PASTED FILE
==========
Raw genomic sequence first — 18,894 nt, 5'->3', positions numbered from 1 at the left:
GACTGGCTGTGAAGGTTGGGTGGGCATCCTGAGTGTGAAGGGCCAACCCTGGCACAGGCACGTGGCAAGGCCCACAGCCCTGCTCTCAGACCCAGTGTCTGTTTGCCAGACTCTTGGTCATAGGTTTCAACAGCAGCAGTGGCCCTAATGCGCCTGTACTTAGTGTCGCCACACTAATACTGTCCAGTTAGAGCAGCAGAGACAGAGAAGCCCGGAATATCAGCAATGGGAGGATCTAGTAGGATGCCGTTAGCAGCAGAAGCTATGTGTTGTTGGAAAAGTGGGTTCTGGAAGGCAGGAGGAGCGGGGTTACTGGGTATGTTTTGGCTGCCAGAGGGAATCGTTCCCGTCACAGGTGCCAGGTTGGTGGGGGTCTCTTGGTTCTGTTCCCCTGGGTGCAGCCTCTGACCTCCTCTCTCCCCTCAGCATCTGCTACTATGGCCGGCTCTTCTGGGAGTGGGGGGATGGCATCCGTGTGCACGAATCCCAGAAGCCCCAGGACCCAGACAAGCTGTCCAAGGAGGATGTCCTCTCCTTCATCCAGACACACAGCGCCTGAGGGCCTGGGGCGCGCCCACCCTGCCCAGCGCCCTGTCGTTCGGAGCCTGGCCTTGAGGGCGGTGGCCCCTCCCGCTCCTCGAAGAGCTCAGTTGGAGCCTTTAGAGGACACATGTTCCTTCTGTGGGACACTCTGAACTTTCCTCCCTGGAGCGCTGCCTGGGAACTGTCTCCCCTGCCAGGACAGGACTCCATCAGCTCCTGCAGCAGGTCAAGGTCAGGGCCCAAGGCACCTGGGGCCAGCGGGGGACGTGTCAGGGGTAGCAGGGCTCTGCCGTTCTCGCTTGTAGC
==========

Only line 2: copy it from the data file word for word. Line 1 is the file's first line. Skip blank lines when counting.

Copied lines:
GACTGGCTGTGAAGGTTGGGTGGGCATCCTGAGTGTGAAGGGCCAACCCTGGCACAGGCACGTGGCAAGGCCCACAGCCCTGCTCTCAGACCCAGTGTCTGTTTGCCAGACTCTTGGTCATAGGTTTCAACAGCAGCAGTGGCCCTAATGCGCCTGTACTTAGTGTCGCCACACTAATACTGTCCAGTTAGAGCAGCAGAGACAGAGAAGCCCGGAATATCAGCAATGGGAGGATCTAGTAGGATGCCGTTAGCAGCAGAAGCTATGTGTTGTTGGAAAAGTGGGTTCTGGAAGGCAGGAGGAGCGGGGTTACTGGGTATGTTTTGGCTGCCAGAGGGAATCGTTCCCGTCACAGGTGCCAGGTTGGTGGGGGTCTCTTGGTTCTGTTCCCCTGGGTGCAGCCTCTGACCTCCTCTCTCCCCTCAGCATCTGCTACTATGGCCGGCTCTTCTGGGAGTGGGGGGATGGCATCCGTGTGCACGAATCCCAGAAGCCCCAGGACCCAGACAAGCTGTCCAAGGAGGATGTCCTCTCCTTCATCCAGACACACAGCGCCTGAGGGCCTGGGGCGCGCCCACCCTGCCCAGCGCCCTGTCGTTCGGAGCCTGGCCTTGAGGGCGGTGGCCCCTCCCGCTCCTCGAAGAGCTCAGTTGGAGCCTTTAGAGGACACATGTTCCTTCTGTGGGACACTCTGAACTTTCCTCCCTGGAGCGCTGCCTGGGAACTGTCTCCCCTGCCAGGACAGGACTCCATCAGCTCCTGCAGCAGGTCAAGGTCAGGGCCCAAGGCACCTGGGGCCAGCGGGGGACGTGTCAGGGGTAGCAGGGCTCTGCCGTTCTCGCTTGTAGC